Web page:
December 8 is an island-wide holiday on Guam, the day when Catholics assemble at the Dulce Nombre de Maria Cathedral-Basilica to honor Guam’s patron saint, Santa Marian Kamalen. The 300-year-old Santa Marian Kamalen statue is a revered icon whose unknown origins are explained through legends that have been passed down through generations.

According to one version of the legend, a fisherman from Merizo spotted the statue of the Virgin Mary on the ocean floor while he was fishing. He swam down towards the statue, but to his surprise it moved away. No matter how long he continued to swim, he could not close the distance between the statue and himself. 

He returned to shore and sought advice from the village priest. The priest told the fisherman to dress in his Sunday clothes and try again. He did so, and this time had no trouble reaching the statue.

In another version of the legend, Santa Marian Kamalen floated into the shores of Merizo, escorted by two crabs with lit votive candles on their backs. Made of ironwood, which does not float, her arrival by way of sea was a miracle in of itself. The fisherman drew near to the statue repeatedly but it drifted away. It wasn’t until he fully clothed himself that the floating statue could be approached and touched.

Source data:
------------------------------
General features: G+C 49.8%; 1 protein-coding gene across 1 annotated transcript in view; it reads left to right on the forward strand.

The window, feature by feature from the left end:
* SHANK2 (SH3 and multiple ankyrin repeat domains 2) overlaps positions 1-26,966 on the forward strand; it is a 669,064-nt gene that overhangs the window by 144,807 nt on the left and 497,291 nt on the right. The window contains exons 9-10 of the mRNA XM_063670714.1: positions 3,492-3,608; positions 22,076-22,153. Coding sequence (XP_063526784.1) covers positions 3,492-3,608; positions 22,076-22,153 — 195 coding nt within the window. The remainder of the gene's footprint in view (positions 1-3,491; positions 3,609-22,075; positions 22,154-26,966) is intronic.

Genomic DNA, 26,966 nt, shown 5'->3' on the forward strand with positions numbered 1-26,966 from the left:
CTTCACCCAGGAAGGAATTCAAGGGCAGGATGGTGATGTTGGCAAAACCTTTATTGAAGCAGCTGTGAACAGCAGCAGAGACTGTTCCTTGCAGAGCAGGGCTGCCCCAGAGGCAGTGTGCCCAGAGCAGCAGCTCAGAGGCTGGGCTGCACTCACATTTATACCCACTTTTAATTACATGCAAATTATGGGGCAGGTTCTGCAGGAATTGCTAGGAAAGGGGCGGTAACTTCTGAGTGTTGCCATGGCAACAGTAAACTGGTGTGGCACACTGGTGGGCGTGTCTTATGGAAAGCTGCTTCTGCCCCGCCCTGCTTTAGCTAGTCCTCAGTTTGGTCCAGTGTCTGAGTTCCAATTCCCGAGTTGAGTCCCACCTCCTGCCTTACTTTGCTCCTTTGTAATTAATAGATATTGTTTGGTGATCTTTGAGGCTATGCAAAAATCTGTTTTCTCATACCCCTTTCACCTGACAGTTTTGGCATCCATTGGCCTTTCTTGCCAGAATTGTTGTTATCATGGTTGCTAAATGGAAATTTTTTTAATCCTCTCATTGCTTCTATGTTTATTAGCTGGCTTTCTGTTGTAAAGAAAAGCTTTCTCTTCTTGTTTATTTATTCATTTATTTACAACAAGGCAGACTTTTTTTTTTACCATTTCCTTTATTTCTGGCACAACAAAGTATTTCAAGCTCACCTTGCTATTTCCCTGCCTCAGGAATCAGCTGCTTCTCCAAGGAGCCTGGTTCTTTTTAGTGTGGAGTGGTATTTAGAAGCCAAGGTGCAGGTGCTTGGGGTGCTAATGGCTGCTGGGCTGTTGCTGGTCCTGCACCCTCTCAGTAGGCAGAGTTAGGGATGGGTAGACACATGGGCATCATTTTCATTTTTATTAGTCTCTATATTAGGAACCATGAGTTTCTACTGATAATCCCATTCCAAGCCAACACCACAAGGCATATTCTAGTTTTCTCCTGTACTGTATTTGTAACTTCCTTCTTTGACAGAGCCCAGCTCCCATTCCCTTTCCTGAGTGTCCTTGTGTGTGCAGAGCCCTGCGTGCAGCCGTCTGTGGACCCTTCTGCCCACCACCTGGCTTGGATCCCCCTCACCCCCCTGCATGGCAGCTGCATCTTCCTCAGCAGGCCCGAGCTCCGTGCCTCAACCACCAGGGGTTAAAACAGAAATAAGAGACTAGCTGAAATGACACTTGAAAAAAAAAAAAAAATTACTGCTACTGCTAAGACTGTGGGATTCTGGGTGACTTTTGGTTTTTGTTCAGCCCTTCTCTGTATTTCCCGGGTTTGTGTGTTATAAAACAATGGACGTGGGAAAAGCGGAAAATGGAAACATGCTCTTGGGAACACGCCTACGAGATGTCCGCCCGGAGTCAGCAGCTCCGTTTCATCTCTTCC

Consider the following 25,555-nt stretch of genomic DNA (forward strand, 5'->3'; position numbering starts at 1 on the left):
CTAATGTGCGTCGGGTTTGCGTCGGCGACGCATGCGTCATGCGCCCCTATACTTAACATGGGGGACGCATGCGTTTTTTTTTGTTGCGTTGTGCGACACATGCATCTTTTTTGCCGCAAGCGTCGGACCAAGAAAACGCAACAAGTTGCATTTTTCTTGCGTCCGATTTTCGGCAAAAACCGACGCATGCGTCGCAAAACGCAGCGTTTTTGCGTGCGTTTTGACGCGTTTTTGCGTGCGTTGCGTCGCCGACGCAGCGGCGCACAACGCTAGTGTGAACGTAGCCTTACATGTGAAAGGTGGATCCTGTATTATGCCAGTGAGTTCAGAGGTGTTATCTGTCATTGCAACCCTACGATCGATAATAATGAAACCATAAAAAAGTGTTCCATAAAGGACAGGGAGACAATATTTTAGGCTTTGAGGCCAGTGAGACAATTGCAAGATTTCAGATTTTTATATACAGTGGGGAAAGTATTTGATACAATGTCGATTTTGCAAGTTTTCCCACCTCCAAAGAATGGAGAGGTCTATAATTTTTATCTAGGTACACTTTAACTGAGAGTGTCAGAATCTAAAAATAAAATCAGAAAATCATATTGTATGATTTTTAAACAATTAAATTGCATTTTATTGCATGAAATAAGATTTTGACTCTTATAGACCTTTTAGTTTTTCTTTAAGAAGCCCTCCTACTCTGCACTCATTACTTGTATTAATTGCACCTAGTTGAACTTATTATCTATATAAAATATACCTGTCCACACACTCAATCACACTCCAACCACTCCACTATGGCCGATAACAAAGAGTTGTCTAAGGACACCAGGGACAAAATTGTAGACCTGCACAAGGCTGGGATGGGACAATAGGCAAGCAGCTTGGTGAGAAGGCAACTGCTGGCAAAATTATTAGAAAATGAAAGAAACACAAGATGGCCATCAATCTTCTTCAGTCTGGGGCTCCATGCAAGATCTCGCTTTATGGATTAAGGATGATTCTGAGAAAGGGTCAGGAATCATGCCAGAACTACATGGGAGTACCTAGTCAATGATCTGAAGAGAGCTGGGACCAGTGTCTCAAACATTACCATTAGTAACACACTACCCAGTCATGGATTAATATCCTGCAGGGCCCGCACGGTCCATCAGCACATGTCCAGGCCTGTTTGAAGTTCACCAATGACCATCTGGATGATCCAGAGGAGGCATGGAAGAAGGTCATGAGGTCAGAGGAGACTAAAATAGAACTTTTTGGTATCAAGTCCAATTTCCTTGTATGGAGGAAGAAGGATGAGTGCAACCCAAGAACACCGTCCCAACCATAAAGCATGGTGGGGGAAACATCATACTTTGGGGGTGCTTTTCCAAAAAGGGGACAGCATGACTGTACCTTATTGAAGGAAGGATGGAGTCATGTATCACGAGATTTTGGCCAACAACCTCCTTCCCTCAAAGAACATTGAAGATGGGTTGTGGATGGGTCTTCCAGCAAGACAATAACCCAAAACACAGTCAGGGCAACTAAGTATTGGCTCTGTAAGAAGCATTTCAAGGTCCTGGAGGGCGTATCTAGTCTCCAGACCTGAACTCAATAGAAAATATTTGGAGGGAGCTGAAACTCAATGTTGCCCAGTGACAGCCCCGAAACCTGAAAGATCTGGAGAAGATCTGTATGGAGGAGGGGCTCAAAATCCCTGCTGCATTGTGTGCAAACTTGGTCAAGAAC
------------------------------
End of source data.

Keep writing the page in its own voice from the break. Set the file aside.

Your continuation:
The fisherman presented her to his parish priest, who in turn presented it to the Spanish Governor. The statue was stored to a tool shed, in Spanish camarin and in Chamorro kamalen. Thus, she became known as Santa Maria del Camarin in Spanish, or Santa Marian Kamalen in Chamorro.

The actual statue of Santa Marian Kamalen is 28 3/4” tall and weighs 48 ½ lbs. The statue is made of wood, except for her ivory face and folded hands. She has real human hair and is adorned with a gold crown. She sits in a nook perched high above the altar at the Dulce Nombre de Maria Cathedral-Basilica in Hagåtña.

Guamanians celebrate the Feast of the Immaculate Conception every year on December 8, and thousands of Catholics from every village of the island assemble outside the Cathedral-Basilica in Hagåtña. The celebration begins with a rosary and novena, followed by a procession in which the statue of Santa Marian Kamalen is carried down and around the streets of Hagåtña, looping back to the Cathedral-Basilica. While processions are held to celebrate the patron saints of the various villages, the procession for Guam’s revered Santa Marian Kamalen held every year on December 8 is the largest by far.

During your stay on Guam, visit the Dulce Nombre de Maria Cathedral-Basilica in Hagåtña to have a look at the legendary Santa Marian Kamalen, one of the most beloved icons in Guam’s history.